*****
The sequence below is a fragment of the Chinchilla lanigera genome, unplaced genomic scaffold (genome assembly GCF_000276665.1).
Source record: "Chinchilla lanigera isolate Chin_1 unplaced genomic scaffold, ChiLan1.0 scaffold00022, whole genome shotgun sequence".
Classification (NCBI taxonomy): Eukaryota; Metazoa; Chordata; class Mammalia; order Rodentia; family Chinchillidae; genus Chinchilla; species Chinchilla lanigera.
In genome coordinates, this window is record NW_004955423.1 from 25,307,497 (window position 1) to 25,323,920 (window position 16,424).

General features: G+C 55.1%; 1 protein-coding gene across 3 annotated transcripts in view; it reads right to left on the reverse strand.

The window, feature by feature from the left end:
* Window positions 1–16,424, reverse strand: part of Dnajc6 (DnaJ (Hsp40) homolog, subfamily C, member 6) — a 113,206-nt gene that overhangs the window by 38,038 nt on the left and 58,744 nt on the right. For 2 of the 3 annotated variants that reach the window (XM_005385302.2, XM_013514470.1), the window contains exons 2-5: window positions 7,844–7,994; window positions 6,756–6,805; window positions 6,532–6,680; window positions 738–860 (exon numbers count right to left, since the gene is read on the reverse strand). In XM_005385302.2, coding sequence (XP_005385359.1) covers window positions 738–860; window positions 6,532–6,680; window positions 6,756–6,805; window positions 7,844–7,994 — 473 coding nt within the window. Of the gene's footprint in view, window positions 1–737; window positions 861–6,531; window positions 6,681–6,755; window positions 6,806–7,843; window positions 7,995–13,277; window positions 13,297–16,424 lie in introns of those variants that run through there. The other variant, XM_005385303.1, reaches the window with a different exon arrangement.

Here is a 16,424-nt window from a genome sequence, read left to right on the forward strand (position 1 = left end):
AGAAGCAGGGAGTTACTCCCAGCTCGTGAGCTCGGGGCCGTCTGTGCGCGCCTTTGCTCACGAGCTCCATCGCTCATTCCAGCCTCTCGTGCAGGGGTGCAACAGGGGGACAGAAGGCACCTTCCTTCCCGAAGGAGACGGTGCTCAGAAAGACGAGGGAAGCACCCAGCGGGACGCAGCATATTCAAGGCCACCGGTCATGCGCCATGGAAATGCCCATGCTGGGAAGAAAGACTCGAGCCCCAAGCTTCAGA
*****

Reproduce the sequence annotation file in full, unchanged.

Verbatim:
The sequence below is a fragment of the Chinchilla lanigera genome, unplaced genomic scaffold (genome assembly GCF_000276665.1).
Source record: "Chinchilla lanigera isolate Chin_1 unplaced genomic scaffold, ChiLan1.0 scaffold00022, whole genome shotgun sequence".
Classification (NCBI taxonomy): Eukaryota; Metazoa; Chordata; class Mammalia; order Rodentia; family Chinchillidae; genus Chinchilla; species Chinchilla lanigera.
In genome coordinates, this window is record NW_004955423.1 from 25,307,497 (window position 1) to 25,323,920 (window position 16,424).

General features: G+C 55.1%; 1 protein-coding gene across 3 annotated transcripts in view; it reads right to left on the reverse strand.

The window, feature by feature from the left end:
* Window positions 1–16,424, reverse strand: part of Dnajc6 (DnaJ (Hsp40) homolog, subfamily C, member 6) — a 113,206-nt gene that overhangs the window by 38,038 nt on the left and 58,744 nt on the right. For 2 of the 3 annotated variants that reach the window (XM_005385302.2, XM_013514470.1), the window contains exons 2-5: window positions 7,844–7,994; window positions 6,756–6,805; window positions 6,532–6,680; window positions 738–860 (exon numbers count right to left, since the gene is read on the reverse strand). In XM_005385302.2, coding sequence (XP_005385359.1) covers window positions 738–860; window positions 6,532–6,680; window positions 6,756–6,805; window positions 7,844–7,994 — 473 coding nt within the window. Of the gene's footprint in view, window positions 1–737; window positions 861–6,531; window positions 6,681–6,755; window positions 6,806–7,843; window positions 7,995–13,277; window positions 13,297–16,424 lie in introns of those variants that run through there. The other variant, XM_005385303.1, reaches the window with a different exon arrangement.

Here is a 16,424-nt window from a genome sequence, read left to right on the forward strand (position 1 = left end):
AGAAGCAGGGAGTTACTCCCAGCTCGTGAGCTCGGGGCCGTCTGTGCGCGCCTTTGCTCACGAGCTCCATCGCTCATTCCAGCCTCTCGTGCAGGGGTGCAACAGGGGGACAGAAGGCACCTTCCTTCCCGAAGGAGACGGTGCTCAGAAAGACGAGGGAAGCACCCAGCGGGACGCAGCATATTCAAGGCCACCGGTCATGCGCCATGGAAATGCCCATGCTGGGAAGAAAGACTCGAGCCCCAAGCTTCAGA